State Parks

State Parks are plentiful across the US, some states may have park pass requirements. Weeding through each state to find the park right for you may take some patience and 'old school' phone calls to get fully informed of any unforeseen requirements or lack of them. As they say, you can't always trust the internet. Most states have their own reservation system and some link to others. Once you register with one you may automatically be registered for others so keep that in mind as you go. There is another e-book on Amazon that can be very useful, RV Camping in State Parks.

Boondocking/Dry Camping

Boondocking is always an option for self-contained campers. This type of trip planning is unpredictable but the sense of freedom here is rewarding. Actually, boondocking can be accomplished flying by the seat of your pants if you have no set plans or destinations. Our first coast to coast trip took over 6 weeks and was over 11,000 miles, we paid for three nights while on the road. We weren't using apps at the time and were only armed with the Rand McNally Atlas. We found amazing spots with spectacular views and some spots that weren't memorable at all but provided a night's sleep. We were in rural areas and big cities. Since that trip we have honed our skills and use a couple apps that make things a bit more convenient. iOverlander and Wikicamps were the first two I downloaded, I still use those today.

How many miles to drive in a day?

How many miles should you drive in a day, you ask? Well, that is up to you and the conditions. I like the 350-400 mile drives for destination oriented trips. For the 'enjoy the journey' trips less miles and more adventuring is more my style. Some RV enthusiasts recommend the 2-2-2 rule, 200 miles driven, two nights stay and arrive by 2 pm.... I hope to make a trip based on those rules one day, but I'm not there yet. Another RV rule is 3/300, drive 300 miles or less and arrive by 3pm. Then there is the 4-4-4 rule, drive 4 hours, arrive by 4pm and stay no longer than 4 nights. I found this info HERE. If these rules appeal to you then follow one, if not, plan something else. Or don't plan and see where the open road takes you. Most importantly don't allow yourself to get road fatigue. There are others on the road that don't deserve what can happen with carelessness. If you do decide to hire a trip planner or simply ask someone to help you, be sure to closely examine your limitations. Meaning, have an idea of what you want to see, where you want to go, and how many hours you want to be behind the wheel.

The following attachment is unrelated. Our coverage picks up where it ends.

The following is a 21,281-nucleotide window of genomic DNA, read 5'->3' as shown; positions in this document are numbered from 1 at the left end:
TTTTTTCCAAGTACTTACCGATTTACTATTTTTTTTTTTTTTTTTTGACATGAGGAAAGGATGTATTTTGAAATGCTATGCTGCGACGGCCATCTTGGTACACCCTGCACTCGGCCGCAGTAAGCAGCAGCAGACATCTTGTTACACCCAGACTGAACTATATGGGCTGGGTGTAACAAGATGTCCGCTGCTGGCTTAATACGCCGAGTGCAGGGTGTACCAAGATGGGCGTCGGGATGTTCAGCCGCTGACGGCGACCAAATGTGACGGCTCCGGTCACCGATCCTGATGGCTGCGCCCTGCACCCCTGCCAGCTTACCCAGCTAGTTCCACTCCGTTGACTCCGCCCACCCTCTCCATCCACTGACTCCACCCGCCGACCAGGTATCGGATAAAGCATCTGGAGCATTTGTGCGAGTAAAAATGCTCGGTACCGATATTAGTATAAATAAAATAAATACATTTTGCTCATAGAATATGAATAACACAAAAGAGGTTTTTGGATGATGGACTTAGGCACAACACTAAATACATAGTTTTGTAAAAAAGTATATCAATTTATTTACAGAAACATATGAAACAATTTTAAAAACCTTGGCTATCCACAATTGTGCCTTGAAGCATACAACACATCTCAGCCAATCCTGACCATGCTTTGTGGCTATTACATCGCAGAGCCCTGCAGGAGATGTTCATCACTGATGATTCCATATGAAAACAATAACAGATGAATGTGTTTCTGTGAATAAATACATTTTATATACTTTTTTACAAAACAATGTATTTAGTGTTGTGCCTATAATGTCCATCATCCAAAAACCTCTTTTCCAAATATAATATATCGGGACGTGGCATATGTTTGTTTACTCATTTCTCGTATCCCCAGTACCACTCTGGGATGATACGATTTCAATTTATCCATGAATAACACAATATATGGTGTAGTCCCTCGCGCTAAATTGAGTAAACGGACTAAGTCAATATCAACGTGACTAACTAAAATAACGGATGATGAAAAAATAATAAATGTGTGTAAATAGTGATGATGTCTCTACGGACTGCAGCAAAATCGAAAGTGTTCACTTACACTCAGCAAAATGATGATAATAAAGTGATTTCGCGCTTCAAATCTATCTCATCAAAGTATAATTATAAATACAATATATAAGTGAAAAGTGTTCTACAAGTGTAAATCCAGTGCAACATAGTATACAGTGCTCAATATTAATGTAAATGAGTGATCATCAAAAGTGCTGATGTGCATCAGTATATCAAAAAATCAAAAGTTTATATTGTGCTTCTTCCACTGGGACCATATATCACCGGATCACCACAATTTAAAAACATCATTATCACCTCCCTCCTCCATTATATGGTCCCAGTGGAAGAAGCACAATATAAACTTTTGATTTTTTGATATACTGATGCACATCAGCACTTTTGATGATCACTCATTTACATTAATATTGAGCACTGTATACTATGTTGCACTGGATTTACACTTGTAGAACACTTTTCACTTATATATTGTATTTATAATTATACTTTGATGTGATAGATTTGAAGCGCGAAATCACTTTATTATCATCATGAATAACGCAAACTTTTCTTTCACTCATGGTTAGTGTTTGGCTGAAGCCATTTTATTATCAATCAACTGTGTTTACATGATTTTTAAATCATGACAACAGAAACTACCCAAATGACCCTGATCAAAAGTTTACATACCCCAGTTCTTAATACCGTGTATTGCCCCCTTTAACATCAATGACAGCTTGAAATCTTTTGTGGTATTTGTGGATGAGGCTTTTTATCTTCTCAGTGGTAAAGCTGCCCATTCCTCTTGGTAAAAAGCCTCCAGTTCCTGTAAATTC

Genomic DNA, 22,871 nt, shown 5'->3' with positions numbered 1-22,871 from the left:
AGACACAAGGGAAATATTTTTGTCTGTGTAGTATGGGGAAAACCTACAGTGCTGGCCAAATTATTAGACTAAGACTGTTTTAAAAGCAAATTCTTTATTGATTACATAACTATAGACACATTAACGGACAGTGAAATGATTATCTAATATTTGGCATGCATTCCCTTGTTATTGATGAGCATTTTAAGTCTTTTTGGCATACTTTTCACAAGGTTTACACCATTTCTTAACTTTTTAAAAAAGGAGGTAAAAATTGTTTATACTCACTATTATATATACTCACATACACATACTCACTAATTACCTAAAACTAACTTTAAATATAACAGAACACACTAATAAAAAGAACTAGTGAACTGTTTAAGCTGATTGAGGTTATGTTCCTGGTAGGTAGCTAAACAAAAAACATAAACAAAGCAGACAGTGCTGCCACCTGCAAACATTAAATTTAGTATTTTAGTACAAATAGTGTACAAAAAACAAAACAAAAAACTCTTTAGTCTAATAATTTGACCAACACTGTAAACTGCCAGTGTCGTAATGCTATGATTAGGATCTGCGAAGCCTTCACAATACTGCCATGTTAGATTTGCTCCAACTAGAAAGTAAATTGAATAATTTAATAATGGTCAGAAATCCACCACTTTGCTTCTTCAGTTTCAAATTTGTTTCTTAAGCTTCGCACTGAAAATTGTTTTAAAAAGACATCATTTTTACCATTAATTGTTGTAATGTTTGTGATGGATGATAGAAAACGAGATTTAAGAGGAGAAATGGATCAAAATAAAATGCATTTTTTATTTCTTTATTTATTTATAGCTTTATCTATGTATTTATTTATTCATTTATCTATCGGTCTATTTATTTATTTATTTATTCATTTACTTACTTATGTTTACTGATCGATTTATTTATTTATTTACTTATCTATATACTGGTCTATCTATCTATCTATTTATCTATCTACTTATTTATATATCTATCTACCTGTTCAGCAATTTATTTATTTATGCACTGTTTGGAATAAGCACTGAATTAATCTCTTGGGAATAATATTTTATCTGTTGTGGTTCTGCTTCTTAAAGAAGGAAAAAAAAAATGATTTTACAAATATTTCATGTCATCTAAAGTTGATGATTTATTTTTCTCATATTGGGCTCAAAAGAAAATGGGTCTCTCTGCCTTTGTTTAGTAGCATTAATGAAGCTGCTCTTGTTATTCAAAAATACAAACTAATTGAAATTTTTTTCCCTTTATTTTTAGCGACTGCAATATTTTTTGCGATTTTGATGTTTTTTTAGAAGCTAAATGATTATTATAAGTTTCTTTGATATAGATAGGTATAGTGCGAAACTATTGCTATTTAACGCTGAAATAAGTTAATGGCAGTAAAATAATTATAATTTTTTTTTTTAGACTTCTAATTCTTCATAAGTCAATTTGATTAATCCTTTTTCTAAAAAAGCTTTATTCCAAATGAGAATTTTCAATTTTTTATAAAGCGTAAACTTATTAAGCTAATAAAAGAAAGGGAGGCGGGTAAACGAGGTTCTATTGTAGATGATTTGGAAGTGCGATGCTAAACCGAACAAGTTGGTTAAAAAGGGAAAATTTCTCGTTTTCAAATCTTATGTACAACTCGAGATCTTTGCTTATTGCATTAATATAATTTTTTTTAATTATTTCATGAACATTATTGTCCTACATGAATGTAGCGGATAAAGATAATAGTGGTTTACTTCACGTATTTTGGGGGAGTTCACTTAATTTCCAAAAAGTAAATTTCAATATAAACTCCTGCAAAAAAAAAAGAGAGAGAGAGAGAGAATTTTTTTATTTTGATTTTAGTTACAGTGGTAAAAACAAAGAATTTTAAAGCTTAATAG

Arriving at Camp

First things first, whether you are in an RV resort, a National Park, a State Park or dry camping on remote BLM land, there are a few things to do when you arrive. Take a sigh of relief then based on your rig set it up for success. How you park is based on the specific site and your rig, pull-through, back-in, head-in. Each rig has it's own requirements for setup and take down. For us, we usually back-in, insert our K.I.S.S. Airflow Screens, open the awning and set out our chairs. If we are in a full hook-up site we plug in the solar generator and that's that. We tend to keep it simple. There are other times we hang the hammock, looking forward to that again with our new hammocks! Check those out HERE.

Packing-out

Your pack out is just as important as your setup. Do not, do not, do not leave a trace of your existence. The next camper doesn't need anything you decide to leave and neither does the environment. Now you are are set to head to your next adventure! If any of this is of interest or if you have questions or need help, please reach out. My email is eileen@therollingstowes.com